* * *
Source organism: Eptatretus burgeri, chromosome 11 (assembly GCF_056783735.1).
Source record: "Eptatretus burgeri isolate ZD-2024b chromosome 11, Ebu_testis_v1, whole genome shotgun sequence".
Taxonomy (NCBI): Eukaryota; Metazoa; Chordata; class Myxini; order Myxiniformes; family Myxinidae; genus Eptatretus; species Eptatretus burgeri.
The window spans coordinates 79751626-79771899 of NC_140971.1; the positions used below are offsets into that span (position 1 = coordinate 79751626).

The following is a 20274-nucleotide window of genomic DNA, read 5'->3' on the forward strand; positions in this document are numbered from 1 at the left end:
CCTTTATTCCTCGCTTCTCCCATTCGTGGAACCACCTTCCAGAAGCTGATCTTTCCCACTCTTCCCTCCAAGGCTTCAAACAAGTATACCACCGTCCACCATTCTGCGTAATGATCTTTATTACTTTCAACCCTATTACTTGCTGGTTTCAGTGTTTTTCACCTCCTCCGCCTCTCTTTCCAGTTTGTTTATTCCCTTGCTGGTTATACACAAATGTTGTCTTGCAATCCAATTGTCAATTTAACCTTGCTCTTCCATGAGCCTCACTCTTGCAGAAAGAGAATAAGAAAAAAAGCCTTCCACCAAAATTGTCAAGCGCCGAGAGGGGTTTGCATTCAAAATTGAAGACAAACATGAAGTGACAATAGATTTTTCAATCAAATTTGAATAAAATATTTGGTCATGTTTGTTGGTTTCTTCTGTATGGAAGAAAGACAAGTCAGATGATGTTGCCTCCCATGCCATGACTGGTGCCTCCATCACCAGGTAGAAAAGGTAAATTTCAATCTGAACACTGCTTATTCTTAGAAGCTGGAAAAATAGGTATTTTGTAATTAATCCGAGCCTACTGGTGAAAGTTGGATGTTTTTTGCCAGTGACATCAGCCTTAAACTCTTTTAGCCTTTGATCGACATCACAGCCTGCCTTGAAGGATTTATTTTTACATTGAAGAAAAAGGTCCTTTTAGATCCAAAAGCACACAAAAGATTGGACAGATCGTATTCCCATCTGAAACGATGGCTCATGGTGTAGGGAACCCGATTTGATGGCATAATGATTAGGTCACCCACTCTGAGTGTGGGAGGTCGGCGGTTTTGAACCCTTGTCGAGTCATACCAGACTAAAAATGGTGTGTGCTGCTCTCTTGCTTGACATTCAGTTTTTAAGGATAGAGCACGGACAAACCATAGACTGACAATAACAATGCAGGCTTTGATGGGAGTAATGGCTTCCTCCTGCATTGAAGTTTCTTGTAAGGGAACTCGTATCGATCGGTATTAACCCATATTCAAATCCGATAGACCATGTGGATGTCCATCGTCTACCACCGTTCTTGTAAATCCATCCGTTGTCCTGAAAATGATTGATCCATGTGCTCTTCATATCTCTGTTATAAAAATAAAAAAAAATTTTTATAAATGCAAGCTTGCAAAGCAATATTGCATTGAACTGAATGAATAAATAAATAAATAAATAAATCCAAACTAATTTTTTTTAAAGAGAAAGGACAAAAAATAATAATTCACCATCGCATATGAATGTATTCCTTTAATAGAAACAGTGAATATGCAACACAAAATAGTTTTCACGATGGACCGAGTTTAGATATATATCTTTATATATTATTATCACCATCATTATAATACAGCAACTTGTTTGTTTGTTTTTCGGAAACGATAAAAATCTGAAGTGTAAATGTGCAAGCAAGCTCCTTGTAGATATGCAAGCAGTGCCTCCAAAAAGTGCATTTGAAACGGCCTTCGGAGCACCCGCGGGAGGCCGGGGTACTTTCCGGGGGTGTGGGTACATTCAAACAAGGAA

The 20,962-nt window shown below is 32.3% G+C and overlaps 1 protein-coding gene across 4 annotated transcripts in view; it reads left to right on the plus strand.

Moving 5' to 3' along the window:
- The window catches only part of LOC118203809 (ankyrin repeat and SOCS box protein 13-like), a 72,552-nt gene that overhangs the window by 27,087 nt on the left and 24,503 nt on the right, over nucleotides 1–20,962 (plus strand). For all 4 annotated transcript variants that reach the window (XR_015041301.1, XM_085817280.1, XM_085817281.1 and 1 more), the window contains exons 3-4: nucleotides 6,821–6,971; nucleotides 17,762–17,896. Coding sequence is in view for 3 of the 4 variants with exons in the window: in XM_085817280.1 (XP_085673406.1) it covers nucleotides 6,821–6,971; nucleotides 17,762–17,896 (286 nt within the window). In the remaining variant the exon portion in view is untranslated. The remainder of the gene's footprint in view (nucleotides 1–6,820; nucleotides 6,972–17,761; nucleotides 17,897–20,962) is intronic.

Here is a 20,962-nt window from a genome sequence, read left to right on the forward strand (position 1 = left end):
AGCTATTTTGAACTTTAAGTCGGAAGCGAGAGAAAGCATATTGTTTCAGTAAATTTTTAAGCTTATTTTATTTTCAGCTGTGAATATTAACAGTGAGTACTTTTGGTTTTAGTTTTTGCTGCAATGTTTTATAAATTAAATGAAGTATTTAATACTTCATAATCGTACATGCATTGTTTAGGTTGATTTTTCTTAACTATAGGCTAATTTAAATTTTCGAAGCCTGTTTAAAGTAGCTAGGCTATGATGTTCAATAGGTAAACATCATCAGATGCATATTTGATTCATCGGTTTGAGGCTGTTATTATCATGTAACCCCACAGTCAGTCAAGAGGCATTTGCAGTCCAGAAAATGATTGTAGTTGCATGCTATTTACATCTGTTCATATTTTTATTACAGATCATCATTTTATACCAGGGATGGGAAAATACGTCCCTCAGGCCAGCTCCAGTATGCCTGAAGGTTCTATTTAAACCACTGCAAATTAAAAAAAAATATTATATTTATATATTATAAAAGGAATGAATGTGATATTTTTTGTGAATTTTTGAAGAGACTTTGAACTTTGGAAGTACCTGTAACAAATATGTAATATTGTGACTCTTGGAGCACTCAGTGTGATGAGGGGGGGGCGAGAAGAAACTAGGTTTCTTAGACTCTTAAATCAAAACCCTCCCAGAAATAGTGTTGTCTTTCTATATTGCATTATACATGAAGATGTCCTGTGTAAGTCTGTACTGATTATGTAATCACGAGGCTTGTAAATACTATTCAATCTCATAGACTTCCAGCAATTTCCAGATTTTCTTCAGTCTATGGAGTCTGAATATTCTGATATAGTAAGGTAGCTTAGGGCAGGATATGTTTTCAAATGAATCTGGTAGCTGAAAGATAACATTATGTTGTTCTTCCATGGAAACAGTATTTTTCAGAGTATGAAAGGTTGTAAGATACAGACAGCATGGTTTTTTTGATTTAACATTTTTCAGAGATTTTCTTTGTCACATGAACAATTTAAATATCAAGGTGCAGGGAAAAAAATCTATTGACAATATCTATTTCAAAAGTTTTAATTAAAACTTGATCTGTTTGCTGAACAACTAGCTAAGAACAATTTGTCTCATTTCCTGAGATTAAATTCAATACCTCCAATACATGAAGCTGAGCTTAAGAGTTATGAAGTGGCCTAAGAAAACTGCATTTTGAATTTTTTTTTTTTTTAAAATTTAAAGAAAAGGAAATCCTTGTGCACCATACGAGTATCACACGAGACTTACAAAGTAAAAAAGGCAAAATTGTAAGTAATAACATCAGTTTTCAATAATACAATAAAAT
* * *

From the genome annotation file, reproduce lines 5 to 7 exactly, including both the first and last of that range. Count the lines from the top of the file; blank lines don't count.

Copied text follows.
The following is a 20274-nucleotide window of genomic DNA, read 5'->3' on the forward strand; positions in this document are numbered from 1 at the left end:
CCTTTATTCCTCGCTTCTCCCATTCGTGGAACCACCTTCCAGAAGCTGATCTTTCCCACTCTTCCCTCCAAGGCTTCAAACAAGTATACCACCGTCCACCATTCTGCGTAATGATCTTTATTACTTTCAACCCTATTACTTGCTGGTTTCAGTGTTTTTCACCTCCTCCGCCTCTCTTTCCAGTTTGTTTATTCCCTTGCTGGTTATACACAAATGTTGTCTTGCAATCCAATTGTCAATTTAACCTTGCTCTTCCATGAGCCTCACTCTTGCAGAAAGAGAATAAGAAAAAAAGCCTTCCACCAAAATTGTCAAGCGCCGAGAGGGGTTTGCATTCAAAATTGAAGACAAACATGAAGTGACAATAGATTTTTCAATCAAATTTGAATAAAATATTTGGTCATGTTTGTTGGTTTCTTCTGTATGGAAGAAAGACAAGTCAGATGATGTTGCCTCCCATGCCATGACTGGTGCCTCCATCACCAGGTAGAAAAGGTAAATTTCAATCTGAACACTGCTTATTCTTAGAAGCTGGAAAAATAGGTATTTTGTAATTAATCCGAGCCTACTGGTGAAAGTTGGATGTTTTTTGCCAGTGACATCAGCCTTAAACTCTTTTAGCCTTTGATCGACATCACAGCCTGCCTTGAAGGATTTATTTTTACATTGAAGAAAAAGGTCCTTTTAGATCCAAAAGCACACAAAAGATTGGACAGATCGTATTCCCATCTGAAACGATGGCTCATGGTGTAGGGAACCCGATTTGATGGCATAATGATTAGGTCACCCACTCTGAGTGTGGGAGGTCGGCGGTTTTGAACCCTTGTCGAGTCATACCAGACTAAAAATGGTGTGTGCTGCTCTCTTGCTTGACATTCAGTTTTTAAGGATAGAGCACGGACAAACCATAGACTGACAATAACAATGCAGGCTTTGATGGGAGTAATGGCTTCCTCCTGCATTGAAGTTTCTTGTAAGGGAACTCGTATCGATCGGTATTAACCCATATTCAAATCCGATAGACCATGTGGATGTCCATCGTCTACCACCGTTCTTGTAAATCCATCCGTTGTCCTGAAAATGATTGATCCATGTGCTCTTCATATCTCTGTTATAAAAATAAAAAAAAATTTTTATAAATGCAAGCTTGCAAAGCAATATTGCATTGAACTGAATGAATAAATAAATAAATAAATAAATCCAAACTAATTTTTTTTAAAGAGAAAGGACAAAAAATAATAATTCACCATCGCATATGAATGTATTCCTTTAATAGAAACAGTGAATATGCAACACAAAATAGTTTTCACGATGGACCGAGTTTAGATATATATCTTTATATATTATTATCACCATCATTATAATACAGCAACTTGTTTGTTTGTTTTTCGGAAACGATAAAAATCTGAAGTGTAAATGTGCAAGCAAGCTCCTTGTAGATATGCAAGCAGTGCCTCCAAAAAGTGCATTTGAAACGGCCTTCGGAGCACCCGCGGGAGGCCGGGGTACTTTCCGGGGGTGTGGGTACATTCAAACAAGGAA

The 20,962-nt window shown below is 32.3% G+C and overlaps 1 protein-coding gene across 4 annotated transcripts in view; it reads left to right on the plus strand.